- Blood Deficiency in General: pale face, lips, fingernails, sallow appearance, dizziness, blurry vision, palpitations, insomnia, a pale tongue with a white coating
- Deficiency and injury of the Chong (thoroughfare) and the Ren (conception) channels: irregular menstruation, hypomenorrhea or hypermenorrhea, delayed menstruation OR amenorrhea, pale red menses, abdominal mass from blood stasis, and umbilical and lower abdominal pain.
- Gestational and postpartum disorders: unstable fetus with bleeding,
postpartum uterine bleeding with lower abdominal pain, chills and fever.
- Tongue Appearance: pale, purple, or dusky tongue. White coating.
- Pulse Pattern: fine/deficient OR fine/wiry
Anemia, postpartum anemia, menstrual pain, irregular menstruation, abnormal vaginal discharge, breech birth presentation, threatened abortion, ectopic pregnancy, endometriosis, infertility, pelvic inflammatory disease, headaches (neurogenic, vascular, and/or trauma-associated), insomnia, chronic nephritis, lumbago, sciatica, periarthritis of the shoulder, dermatitis, psoriasis, urticaria, and allergic rhinitis.1,2,3
When the Liver blood is deficient, not enough blood is able to rise and supply the head, as well as the sensory organs in the head. This manifests as dizziness, blurred vision, chronic eye strain and generalized muscle tension.
The health of the Liver is reflected in the nails; deficiency Liver blood would result in soft, dry, pale, and lusterless nail appearances. Menstrual cycle is governed by the Liver - to supply or close off the flow of bleed at the appropriate times; hence, in deficiency of the Liver blood, the menses are usually irregular with a scanty flow, or even amenorrhea. Blood stasis could develop as well when the blood is little and does not move well, resulting in periumbilical and lower abdominal pain at the onset of menstruation.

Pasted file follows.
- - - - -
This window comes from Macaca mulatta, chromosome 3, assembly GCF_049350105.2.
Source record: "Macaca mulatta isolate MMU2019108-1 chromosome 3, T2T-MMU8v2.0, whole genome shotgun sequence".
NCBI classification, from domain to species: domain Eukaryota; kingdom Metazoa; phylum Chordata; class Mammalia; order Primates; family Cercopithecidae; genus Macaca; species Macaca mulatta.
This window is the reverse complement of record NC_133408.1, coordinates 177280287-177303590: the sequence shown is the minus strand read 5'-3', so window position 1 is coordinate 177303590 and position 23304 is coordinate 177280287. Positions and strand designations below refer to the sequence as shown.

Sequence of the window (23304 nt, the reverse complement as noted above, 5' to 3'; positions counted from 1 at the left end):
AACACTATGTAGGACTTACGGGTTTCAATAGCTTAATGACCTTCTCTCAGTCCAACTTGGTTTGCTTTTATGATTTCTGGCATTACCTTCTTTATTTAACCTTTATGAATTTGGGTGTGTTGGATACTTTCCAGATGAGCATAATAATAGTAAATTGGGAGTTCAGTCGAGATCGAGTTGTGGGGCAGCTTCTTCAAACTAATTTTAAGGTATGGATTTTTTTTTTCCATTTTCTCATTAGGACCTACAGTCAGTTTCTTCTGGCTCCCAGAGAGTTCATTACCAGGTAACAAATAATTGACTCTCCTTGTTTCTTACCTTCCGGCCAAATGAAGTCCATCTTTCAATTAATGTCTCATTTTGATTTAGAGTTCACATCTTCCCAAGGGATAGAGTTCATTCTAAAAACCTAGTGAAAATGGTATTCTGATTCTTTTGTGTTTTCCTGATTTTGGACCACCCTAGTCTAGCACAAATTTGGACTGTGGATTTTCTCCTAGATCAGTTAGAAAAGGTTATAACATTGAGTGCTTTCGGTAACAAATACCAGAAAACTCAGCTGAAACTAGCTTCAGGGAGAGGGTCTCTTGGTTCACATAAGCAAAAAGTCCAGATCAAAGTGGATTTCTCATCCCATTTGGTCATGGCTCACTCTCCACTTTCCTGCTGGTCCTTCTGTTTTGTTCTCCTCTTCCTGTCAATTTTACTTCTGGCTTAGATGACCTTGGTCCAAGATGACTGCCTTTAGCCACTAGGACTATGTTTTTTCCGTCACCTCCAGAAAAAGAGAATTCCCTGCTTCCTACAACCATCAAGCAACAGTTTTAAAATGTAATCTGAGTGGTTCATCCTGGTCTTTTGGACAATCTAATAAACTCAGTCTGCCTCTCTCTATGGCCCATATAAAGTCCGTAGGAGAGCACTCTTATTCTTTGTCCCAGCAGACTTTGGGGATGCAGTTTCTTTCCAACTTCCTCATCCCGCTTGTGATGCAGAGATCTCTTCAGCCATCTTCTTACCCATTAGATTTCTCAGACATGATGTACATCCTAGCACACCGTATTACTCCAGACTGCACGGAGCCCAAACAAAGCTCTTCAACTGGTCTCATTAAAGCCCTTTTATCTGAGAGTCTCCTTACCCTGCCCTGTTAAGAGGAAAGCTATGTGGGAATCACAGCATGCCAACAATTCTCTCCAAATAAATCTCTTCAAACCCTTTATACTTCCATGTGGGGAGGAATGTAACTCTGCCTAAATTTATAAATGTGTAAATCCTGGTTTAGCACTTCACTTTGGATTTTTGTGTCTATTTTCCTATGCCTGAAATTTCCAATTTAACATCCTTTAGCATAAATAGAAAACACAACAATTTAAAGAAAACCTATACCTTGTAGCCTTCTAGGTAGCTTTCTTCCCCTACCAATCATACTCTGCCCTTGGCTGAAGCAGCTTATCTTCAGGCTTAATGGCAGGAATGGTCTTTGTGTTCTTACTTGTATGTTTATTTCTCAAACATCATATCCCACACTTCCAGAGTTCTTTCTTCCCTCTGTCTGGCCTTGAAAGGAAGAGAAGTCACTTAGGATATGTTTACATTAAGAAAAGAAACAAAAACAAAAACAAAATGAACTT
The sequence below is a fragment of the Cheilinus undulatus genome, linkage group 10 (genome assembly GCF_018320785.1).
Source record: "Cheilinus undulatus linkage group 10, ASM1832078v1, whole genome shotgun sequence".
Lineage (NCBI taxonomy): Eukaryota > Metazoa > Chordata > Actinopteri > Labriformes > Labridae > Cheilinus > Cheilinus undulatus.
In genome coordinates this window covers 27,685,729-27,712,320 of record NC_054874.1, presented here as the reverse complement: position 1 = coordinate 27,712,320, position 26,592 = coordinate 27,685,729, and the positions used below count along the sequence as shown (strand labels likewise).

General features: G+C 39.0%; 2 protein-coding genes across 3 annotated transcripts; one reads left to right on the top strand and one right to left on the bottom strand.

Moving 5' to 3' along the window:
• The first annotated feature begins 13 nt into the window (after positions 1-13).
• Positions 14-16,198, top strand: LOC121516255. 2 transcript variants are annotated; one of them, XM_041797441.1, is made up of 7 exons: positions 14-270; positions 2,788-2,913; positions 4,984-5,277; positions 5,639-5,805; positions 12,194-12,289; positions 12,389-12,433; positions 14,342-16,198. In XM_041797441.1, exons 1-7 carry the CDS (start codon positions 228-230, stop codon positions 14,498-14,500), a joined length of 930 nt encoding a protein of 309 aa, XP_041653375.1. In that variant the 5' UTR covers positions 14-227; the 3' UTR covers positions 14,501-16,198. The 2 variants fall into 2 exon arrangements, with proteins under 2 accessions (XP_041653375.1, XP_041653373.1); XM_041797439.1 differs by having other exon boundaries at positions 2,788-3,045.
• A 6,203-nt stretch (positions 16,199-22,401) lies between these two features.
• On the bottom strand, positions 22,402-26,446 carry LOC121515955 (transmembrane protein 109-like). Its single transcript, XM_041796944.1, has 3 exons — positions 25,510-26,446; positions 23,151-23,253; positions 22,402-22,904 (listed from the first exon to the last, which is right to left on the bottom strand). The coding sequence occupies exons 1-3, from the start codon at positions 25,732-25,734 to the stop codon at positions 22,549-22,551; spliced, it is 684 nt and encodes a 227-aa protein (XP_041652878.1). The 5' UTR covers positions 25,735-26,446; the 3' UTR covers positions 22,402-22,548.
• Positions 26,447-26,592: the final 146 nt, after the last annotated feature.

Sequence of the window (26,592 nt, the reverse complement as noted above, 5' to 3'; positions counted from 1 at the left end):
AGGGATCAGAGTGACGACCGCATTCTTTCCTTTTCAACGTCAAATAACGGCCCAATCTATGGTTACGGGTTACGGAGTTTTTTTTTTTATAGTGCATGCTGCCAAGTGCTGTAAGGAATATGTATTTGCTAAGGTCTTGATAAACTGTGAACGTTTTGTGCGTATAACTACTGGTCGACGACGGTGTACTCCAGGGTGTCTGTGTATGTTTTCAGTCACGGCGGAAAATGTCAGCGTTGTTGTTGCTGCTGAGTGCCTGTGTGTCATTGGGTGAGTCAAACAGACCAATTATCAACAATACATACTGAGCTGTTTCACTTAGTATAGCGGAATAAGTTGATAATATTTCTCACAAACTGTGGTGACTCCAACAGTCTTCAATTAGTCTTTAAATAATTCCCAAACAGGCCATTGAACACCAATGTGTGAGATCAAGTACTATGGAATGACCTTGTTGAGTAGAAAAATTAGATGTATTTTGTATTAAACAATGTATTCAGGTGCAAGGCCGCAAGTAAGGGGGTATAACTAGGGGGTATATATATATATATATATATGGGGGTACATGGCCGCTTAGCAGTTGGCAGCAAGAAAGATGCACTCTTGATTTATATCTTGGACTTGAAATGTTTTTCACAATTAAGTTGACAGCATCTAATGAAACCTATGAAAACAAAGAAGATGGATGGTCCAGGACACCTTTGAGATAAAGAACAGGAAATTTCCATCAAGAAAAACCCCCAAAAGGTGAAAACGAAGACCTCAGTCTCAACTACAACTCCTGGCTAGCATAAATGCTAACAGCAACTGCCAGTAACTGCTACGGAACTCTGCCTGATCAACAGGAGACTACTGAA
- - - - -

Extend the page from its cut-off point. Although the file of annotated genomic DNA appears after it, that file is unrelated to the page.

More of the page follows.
The Heart is also nourished by Liver blood; one may experience palpitations and shortness of breath when the Liver blood is deficient.
All herbs in Hemotonin (Si Wu Wan or Four Substance Pills) enter the blood level. Di Huang, the chief herb, tonifies the blood, as well as Kidney, which produces the marrow to increase hemopoiesis. On the other hand, it is imperative to move the blood to prevent stasis after tonifying the blood; Dang Gui enhances blood circulation and tonifies the blood - nourishing the Liver and regulates the menses. Bai Shao nourishes the blood and consolidates yin while Chuan Xiong assists Dang Gui promoting blood circulation.
- Bensky D, Barolet R. Chinese Herbal Medicine: Formulas & Strategies (1990).
- Pharmacopoeia of the People's Republic of China. Volume 1 (2005). Chinese Pharmacopoeia Commission. People's Medical Publishing House. China.
- Chen JK, Chen TT. Chinese Herbal Formulas and Applications: Pharmacological Effects & Clinical Research (2009).
Ingredients (per capsule):
Si Wu Wan Extract 8:1..........468 mg
(equivalent to 3.74 g of dried crude ingredients)
Dang Gui (Angelica sinensis) (root).....117 mg
Bai Shao (Paeonia lactiflora) (root).....117 mg
Chuan Xiong (Ligusticum chuanxiong) (rhizome).....117 mg
Shu Di Huang (Rehmannia glutinosa) (steamed root).....117 mg
Certified organic apple fiber, pullulan/hypromellose (capsule)
Adults - Take 4 capsules, 2-3 times a day, with food, or as directed by a health care practitioner.
Consult a healthcare practitioner prior to use if you are pregnant and breastfeeding.